CONGRESSMAN BISHOP SPONSORS LEGISLATION TO HONOR FORMER GEORGIA SENATOR MAX CLELAND
WASHINGTON, D.C. – Today, Congressman Sanford D. Bishop, Jr. (D-GA) sponsored H.R. 5561, the Max Cleland Congressional Gold Medal Act of 2016. Congressman Bishop was joined by Congressmen Earl ‘Buddy’ Carter (R-GA), Henry ‘Hank’ Johnson (D-GA), John Lewis (D-GA), Rob Woodall (R-GA), Barry Loudermilk (R-GA), David Scott (D-GA), and Tom Graves (R-GA) in presenting the bill in the United States House of Representatives. The legislation is a companion bill to S. 2924 introduced by Senators Johnny Isakson (R-GA) and David Perdue (R-GA). Congressman Bishop issued the following statement regarding the presentation of this award to Senator Cleland.
“As a leader on behalf of veterans for over four decades, Senator Cleland has overcome immeasurable obstacles to serve his state of Georgia and the nation. His distinguished career is unrivaled, and it is my distinct pleasure to honor Senator Cleland with this award. Senator Cleland’s life in public service began as a young man when he joined the Reserve Officers’ Training Corps at Stetson University. Following his graduation, he volunteered to serve as an Army Officer in Vietnam, where he was awarded the Silver Star for his bravery at the Battle of Khe Sanh. He later suffered extensive injuries in combat, ultimately losing both of his legs and his right arm. Facing an uncertain future while recovering at Walter Reed Army Medical Center, Senator Cleland fought to overcome his injuries with both resilience and sheer fortitude.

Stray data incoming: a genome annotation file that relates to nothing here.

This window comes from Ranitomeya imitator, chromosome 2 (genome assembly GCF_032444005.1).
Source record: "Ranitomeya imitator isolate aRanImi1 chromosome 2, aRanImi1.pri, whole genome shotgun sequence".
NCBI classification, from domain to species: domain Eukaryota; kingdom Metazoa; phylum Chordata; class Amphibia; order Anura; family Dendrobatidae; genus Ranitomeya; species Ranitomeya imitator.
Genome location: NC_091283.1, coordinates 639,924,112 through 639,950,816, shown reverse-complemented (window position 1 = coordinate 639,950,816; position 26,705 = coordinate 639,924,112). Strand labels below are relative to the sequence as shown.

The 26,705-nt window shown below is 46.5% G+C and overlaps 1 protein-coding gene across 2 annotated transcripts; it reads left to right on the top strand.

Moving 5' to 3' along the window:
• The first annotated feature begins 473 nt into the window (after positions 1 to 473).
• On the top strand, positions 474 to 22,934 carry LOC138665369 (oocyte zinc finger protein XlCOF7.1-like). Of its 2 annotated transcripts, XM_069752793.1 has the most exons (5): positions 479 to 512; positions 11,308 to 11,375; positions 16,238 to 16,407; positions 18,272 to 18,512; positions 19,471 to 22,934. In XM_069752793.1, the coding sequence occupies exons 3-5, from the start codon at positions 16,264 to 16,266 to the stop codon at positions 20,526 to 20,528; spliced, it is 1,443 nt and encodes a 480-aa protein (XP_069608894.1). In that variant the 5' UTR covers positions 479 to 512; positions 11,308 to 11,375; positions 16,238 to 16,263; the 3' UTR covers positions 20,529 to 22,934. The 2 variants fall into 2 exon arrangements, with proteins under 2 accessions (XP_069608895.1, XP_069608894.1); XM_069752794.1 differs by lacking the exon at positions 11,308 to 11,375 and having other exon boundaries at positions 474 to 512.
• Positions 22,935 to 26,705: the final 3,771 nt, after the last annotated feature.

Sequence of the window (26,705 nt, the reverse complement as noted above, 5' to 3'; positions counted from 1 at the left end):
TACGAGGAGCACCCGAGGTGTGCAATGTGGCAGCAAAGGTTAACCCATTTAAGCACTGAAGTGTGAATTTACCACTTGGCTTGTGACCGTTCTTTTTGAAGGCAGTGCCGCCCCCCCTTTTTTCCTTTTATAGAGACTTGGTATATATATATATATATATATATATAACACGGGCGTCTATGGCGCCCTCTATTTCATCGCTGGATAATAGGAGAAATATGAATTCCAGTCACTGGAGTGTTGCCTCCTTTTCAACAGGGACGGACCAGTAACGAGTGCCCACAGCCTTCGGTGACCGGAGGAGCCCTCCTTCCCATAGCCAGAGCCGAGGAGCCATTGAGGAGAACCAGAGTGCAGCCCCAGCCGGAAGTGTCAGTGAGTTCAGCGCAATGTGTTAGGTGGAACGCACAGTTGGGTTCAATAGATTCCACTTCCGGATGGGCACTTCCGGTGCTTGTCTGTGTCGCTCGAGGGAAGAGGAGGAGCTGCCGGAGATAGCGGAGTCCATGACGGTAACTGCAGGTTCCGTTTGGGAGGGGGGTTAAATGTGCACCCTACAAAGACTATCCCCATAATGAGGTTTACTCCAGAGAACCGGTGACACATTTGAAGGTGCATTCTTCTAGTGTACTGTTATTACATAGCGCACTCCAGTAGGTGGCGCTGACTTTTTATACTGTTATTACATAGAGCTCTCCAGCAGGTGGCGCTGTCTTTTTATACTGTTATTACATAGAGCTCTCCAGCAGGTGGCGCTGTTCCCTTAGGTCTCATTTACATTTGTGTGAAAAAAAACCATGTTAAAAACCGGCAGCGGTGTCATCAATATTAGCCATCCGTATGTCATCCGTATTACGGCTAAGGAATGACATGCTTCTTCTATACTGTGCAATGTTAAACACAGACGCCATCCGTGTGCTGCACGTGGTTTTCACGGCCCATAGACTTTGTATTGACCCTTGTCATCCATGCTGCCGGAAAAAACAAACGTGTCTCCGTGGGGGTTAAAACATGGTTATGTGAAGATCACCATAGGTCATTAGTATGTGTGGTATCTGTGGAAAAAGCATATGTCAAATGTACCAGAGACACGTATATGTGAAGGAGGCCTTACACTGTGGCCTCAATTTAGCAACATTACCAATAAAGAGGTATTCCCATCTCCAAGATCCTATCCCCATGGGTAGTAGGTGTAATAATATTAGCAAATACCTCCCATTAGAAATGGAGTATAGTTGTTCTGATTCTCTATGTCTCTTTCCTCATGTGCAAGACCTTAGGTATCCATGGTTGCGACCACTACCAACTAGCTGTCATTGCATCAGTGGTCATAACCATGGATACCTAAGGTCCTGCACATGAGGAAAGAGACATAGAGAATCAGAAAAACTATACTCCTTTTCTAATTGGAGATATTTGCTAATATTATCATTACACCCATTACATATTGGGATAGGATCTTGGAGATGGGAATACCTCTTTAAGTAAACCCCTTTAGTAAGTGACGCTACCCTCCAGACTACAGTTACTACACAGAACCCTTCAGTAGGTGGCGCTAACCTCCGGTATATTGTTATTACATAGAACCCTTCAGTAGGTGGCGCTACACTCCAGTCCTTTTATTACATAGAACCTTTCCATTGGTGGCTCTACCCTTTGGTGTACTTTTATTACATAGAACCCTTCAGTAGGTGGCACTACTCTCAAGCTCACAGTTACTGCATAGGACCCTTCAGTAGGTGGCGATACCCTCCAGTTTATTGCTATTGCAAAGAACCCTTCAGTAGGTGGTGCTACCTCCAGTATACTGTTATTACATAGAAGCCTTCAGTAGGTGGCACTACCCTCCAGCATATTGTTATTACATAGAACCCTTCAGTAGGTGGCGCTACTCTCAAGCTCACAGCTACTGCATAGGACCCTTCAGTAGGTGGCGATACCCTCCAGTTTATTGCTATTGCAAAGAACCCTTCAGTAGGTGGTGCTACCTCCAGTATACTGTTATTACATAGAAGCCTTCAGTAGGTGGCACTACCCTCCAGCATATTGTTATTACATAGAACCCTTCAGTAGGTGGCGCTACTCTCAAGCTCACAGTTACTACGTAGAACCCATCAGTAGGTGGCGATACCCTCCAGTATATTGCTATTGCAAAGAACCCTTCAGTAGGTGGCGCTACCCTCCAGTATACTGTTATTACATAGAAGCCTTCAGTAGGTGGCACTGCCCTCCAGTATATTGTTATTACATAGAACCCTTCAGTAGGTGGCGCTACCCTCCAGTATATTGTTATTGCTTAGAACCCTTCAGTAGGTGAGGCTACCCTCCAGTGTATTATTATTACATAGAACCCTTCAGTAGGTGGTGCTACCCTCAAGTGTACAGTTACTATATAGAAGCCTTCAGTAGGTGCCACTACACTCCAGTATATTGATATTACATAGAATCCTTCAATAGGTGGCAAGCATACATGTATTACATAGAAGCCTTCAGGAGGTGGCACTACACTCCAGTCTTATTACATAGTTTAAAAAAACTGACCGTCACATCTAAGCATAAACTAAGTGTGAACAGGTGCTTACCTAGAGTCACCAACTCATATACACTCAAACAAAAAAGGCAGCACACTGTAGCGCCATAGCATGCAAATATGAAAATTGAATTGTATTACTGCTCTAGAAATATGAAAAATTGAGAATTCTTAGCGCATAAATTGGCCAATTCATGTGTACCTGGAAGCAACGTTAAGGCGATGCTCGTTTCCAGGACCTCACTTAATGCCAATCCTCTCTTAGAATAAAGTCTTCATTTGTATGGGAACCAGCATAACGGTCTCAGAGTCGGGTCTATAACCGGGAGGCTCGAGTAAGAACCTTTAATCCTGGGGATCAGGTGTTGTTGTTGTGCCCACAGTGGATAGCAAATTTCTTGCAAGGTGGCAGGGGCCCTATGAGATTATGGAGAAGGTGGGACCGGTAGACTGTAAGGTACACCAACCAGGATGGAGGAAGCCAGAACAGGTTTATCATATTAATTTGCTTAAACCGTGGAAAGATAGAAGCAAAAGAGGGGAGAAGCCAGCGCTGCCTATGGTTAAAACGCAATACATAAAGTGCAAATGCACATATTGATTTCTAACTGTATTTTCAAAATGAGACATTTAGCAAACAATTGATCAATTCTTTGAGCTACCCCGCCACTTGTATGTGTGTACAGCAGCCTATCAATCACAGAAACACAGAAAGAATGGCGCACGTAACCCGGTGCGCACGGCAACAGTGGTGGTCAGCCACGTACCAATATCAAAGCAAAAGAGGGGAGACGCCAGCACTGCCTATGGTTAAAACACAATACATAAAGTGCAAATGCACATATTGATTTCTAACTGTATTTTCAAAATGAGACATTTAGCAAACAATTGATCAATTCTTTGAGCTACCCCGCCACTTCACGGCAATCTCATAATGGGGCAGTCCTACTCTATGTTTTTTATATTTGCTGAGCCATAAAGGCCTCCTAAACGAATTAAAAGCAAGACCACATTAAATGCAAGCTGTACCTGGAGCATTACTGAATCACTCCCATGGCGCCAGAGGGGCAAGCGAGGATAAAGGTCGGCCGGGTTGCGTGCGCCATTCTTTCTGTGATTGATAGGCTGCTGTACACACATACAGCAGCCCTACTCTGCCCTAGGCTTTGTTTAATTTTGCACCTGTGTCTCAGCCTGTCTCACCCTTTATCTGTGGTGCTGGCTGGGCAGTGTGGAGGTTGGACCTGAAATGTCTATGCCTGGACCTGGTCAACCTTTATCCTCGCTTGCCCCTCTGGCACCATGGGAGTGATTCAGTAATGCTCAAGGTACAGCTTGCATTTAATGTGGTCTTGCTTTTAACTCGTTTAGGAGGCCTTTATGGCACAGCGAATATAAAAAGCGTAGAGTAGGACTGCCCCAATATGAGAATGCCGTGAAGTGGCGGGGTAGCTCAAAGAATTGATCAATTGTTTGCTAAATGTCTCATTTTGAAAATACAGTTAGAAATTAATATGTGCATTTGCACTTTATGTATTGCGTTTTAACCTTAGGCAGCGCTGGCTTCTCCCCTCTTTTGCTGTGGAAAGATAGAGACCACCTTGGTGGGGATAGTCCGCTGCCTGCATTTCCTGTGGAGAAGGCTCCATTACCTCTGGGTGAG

“Following his release from Walter Reed, Cleland became the youngest member of the Georgia State Senate in 1970. Seven years later, he was appointed to head the Veterans Administration by President Jimmy Carter. Cleland then served as Georgia’s Secretary of State from 1982 to 1996, after which he was elected to the United States Senate, where he represented Georgia from 1997 to 2003. In the Senate, Cleland advocated for veterans and a strong national defense, helped to institute significant reform at the Department of Defense, and became a respected leader in Congress. Upon leaving the Senate, he served on the 9/11 Commission and is currently the Secretary of the American Battle Monuments Commission, a position to which he was appointed by President Obama in 2009.
“The Congressional Gold Medal is the proper means to honor this distinguished American who has given so much and continues to work tirelessly on behalf of the entire nation.”
To read more about the Max Cleland Congressional Gold Medal Act of 2016, please click here.